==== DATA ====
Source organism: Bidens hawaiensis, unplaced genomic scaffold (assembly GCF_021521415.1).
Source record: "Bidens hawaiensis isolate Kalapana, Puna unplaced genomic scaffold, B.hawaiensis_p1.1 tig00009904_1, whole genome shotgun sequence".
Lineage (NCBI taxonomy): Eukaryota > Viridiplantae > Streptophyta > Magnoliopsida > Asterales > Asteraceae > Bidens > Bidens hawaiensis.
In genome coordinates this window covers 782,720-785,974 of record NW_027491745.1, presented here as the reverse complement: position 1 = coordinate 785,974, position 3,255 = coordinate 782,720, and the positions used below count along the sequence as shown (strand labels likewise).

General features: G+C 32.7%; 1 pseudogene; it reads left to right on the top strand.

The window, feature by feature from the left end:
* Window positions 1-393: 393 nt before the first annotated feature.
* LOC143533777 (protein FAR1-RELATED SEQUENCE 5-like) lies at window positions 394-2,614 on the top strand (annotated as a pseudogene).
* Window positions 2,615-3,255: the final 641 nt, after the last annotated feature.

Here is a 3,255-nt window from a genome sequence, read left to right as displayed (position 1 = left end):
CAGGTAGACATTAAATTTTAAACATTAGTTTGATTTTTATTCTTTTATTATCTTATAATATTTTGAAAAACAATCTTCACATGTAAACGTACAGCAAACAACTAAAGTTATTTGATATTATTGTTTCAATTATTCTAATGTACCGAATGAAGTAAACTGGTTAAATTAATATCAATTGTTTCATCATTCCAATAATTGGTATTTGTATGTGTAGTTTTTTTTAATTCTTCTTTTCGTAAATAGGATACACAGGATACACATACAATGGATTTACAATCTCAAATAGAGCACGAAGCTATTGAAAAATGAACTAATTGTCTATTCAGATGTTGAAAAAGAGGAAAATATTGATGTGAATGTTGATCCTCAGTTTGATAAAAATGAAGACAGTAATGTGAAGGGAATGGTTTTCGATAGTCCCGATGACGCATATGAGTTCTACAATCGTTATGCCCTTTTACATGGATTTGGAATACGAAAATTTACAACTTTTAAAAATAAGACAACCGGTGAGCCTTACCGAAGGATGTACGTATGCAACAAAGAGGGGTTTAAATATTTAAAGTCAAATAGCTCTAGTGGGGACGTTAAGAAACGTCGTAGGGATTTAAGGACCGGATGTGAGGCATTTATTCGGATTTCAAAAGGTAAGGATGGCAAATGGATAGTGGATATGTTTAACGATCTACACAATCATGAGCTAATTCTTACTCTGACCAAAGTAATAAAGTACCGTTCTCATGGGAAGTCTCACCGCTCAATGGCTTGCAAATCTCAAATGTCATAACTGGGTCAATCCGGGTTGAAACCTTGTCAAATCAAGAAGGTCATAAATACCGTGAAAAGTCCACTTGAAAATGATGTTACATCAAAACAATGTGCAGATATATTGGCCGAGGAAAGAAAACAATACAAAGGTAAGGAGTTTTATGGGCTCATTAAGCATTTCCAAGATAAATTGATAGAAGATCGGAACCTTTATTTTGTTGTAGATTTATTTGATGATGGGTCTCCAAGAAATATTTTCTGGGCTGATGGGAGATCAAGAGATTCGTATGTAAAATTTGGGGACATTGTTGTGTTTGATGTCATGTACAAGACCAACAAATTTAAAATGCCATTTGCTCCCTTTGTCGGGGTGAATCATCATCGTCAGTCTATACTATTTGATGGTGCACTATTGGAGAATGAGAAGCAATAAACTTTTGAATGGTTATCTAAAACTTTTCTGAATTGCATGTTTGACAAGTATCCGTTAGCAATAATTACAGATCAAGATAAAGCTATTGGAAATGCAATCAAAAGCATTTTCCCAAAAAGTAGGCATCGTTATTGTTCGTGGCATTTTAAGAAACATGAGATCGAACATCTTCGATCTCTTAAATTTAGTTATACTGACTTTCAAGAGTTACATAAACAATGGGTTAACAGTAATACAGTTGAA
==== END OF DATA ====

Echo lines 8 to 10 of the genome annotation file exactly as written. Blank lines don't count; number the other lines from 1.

* LOC143533777 (protein FAR1-RELATED SEQUENCE 5-like) lies at window positions 394-2,614 on the top strand (annotated as a pseudogene).
* Window positions 2,615-3,255: the final 641 nt, after the last annotated feature.

Here is a 3,255-nt window from a genome sequence, read left to right as displayed (position 1 = left end):